CONKER trees are under threat because of an alien invader that is winning an insect war in England.
In the past ten years, the horse chestnut leaf-mining moth has spread from London into almost the whole of England and Wales, research has shown.
The moth, which arrived from the continent in 2002, burrows through the leaves of conker trees, causing them to turn brown, shrivel and fall early.
Experts had hoped the tiny parasitic wasps that lay their eggs in the moth caterpillars would act as natural pest controllers.
But the latest research published in the online journal Public Library of Science ONE shows the wasps are being outnumbered, and there are too few of them to keep the moths at bay.
The evidence comes from records of leaf damage collected by thousands of citizen scientists in 2010.
In a follow-up study, volunteers including hundreds of school children followed instructions to rear moths in sealed infested leaves.
Counting how many moths emerged made it possible to assess the impact of the parasitic wasps.
Lead scientist Dr Michael Pocock, from the Centre of Ecology & Hydrology in Wallingford, Oxfordshire, said: "This is the sort of science that anyone can do.
"By taking part the public are doing real science - and the publication of this scientific paper is a demonstration of how seriously citizen science is now taken by the community of professional scientists.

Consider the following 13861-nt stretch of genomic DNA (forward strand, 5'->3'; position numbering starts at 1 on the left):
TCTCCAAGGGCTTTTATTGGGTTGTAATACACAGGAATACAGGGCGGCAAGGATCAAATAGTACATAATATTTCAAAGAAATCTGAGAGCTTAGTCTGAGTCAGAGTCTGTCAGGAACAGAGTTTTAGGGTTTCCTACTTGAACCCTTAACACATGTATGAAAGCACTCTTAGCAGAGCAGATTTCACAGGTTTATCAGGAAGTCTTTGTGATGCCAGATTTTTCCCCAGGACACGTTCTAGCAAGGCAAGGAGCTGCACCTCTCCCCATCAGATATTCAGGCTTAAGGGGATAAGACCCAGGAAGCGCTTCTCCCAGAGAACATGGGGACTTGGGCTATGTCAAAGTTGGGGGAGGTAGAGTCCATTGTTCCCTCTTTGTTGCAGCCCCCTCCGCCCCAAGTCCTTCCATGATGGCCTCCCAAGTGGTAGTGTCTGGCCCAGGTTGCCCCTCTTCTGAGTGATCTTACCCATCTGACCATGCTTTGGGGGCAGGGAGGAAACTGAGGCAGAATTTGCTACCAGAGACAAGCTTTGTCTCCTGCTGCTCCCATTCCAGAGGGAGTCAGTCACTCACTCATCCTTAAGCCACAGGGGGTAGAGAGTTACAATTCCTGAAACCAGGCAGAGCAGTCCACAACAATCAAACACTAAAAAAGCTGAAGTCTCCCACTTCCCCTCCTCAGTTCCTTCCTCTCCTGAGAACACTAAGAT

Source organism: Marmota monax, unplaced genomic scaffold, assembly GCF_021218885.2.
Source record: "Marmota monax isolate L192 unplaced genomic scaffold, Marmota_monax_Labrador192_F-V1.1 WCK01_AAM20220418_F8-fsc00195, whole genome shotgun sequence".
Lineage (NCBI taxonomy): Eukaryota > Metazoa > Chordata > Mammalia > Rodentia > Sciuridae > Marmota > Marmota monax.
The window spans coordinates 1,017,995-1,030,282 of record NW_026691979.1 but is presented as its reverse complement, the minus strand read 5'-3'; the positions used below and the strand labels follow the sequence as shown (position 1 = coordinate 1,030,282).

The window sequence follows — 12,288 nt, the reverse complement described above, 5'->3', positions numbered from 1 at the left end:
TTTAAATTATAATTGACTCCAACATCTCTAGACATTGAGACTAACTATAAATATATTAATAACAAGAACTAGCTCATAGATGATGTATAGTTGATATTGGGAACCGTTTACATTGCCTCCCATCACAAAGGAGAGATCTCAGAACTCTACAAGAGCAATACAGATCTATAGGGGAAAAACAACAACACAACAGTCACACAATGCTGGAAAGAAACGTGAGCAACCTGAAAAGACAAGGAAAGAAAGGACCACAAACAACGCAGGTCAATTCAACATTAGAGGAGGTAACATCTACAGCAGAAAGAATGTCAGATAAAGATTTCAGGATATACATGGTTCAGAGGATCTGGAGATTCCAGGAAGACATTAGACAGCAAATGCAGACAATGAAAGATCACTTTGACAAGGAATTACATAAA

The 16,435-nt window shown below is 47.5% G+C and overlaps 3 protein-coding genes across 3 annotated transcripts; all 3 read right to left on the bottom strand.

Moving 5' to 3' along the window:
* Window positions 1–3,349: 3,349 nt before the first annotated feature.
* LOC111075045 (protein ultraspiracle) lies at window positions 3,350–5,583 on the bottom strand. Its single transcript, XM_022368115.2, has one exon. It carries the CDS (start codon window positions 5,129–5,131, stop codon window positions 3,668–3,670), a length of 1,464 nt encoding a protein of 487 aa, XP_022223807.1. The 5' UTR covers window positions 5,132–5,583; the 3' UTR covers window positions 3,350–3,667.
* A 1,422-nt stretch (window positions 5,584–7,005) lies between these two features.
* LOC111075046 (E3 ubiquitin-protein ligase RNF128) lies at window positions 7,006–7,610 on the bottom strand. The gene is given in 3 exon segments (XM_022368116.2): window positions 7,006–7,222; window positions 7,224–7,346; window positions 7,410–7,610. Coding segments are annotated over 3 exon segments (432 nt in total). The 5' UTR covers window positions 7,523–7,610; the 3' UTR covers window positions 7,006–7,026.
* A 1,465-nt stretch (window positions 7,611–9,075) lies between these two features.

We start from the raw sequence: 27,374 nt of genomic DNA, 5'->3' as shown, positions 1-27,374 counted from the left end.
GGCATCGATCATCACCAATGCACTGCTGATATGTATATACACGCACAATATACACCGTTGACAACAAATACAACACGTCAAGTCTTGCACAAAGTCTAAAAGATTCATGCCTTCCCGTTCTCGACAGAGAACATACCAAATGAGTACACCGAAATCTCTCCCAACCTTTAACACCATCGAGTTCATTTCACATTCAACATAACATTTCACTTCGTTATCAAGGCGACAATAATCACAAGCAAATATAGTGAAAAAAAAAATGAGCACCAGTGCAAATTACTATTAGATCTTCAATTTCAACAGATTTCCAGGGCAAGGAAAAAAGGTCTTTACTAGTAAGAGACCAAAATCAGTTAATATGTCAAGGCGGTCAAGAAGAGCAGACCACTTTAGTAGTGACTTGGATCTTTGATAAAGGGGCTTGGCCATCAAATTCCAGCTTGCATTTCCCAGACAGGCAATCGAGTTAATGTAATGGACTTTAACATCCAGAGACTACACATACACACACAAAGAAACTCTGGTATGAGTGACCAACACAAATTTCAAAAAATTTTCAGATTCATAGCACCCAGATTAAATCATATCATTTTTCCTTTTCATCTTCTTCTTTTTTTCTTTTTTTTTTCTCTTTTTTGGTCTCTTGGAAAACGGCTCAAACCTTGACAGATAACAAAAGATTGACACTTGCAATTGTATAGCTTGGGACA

"It seems almost like magic for children and other people to put a damaged leaf in a plastic bag, wait two weeks and then see insects - the adult moths or their pest controllers - emerge, but making these discoveries was a valuable contribution to understanding why some animals become so invasive."
Co-author Dr Darren Evans, from the University of Hull, said: "This work could have been done by paying research assistants to travel the country and collect records, but by inviting thousands of people to get involved we, together, were able to pull this off much more cost-effectively."
A total of 8,000 people took part in the Conker Tree Science project between 2010 and 2011.
The horse chestnut leaf-miner, Cameraria ohridella, was first observed in Macedonia, northern Greece, in the late 1970s and described as a new species in 1986.
Since the 1980s it has spread throughout the whole of Europe, from southern Sweden to Spain and Turkey.
The moth first appeared in the UK in the London Borough of Wimbledon in July 2002.
Moth larvae were found on horse chestnut trees along the southern edge of Wimbledon Common and in nearby streets and gardens.